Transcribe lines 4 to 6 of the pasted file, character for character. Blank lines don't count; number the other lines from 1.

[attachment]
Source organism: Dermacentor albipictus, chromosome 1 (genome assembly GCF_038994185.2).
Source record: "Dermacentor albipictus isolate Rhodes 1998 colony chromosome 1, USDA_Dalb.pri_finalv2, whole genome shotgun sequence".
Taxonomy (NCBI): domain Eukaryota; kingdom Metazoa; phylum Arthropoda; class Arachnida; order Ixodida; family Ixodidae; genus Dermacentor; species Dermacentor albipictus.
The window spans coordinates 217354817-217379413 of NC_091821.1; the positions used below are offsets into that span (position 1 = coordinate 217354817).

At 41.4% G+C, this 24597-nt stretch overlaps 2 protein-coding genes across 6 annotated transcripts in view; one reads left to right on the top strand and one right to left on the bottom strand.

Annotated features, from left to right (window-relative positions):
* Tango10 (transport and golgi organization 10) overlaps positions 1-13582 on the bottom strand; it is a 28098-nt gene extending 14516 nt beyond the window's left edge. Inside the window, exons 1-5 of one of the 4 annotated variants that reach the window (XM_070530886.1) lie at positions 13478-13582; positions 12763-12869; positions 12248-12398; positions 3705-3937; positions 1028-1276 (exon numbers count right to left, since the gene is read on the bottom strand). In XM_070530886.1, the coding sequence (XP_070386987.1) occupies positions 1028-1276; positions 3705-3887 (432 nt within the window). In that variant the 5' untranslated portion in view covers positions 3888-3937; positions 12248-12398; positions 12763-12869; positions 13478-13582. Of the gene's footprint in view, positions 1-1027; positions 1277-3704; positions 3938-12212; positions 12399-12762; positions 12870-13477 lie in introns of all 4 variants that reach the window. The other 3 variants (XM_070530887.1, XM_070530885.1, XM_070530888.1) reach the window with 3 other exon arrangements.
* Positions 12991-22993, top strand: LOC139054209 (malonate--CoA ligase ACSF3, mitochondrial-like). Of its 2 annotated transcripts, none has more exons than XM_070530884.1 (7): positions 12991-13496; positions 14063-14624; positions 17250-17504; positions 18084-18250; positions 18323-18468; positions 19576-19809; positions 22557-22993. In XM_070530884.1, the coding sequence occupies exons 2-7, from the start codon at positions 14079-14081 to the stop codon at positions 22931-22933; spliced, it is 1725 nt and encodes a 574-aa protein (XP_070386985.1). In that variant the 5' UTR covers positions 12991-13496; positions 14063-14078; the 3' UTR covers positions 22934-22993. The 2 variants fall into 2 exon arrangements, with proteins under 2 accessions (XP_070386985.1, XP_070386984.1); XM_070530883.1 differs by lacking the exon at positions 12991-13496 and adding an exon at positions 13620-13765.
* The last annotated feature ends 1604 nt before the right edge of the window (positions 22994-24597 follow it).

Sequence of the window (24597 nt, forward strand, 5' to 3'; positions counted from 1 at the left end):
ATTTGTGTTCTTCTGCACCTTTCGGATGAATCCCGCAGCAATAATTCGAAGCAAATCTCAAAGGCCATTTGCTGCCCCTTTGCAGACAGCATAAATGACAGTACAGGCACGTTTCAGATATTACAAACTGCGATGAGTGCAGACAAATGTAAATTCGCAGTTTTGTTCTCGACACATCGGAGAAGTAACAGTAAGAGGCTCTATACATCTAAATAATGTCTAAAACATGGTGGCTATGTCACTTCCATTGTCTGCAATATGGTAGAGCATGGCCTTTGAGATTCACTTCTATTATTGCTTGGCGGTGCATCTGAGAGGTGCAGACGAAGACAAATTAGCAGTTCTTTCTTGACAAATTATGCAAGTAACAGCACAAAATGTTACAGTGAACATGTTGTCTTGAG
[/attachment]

The window spans coordinates 217354817-217379413 of NC_091821.1; the positions used below are offsets into that span (position 1 = coordinate 217354817).

At 41.4% G+C, this 24597-nt stretch overlaps 2 protein-coding genes across 6 annotated transcripts in view; one reads left to right on the top strand and one right to left on the bottom strand.

Annotated features, from left to right (window-relative positions):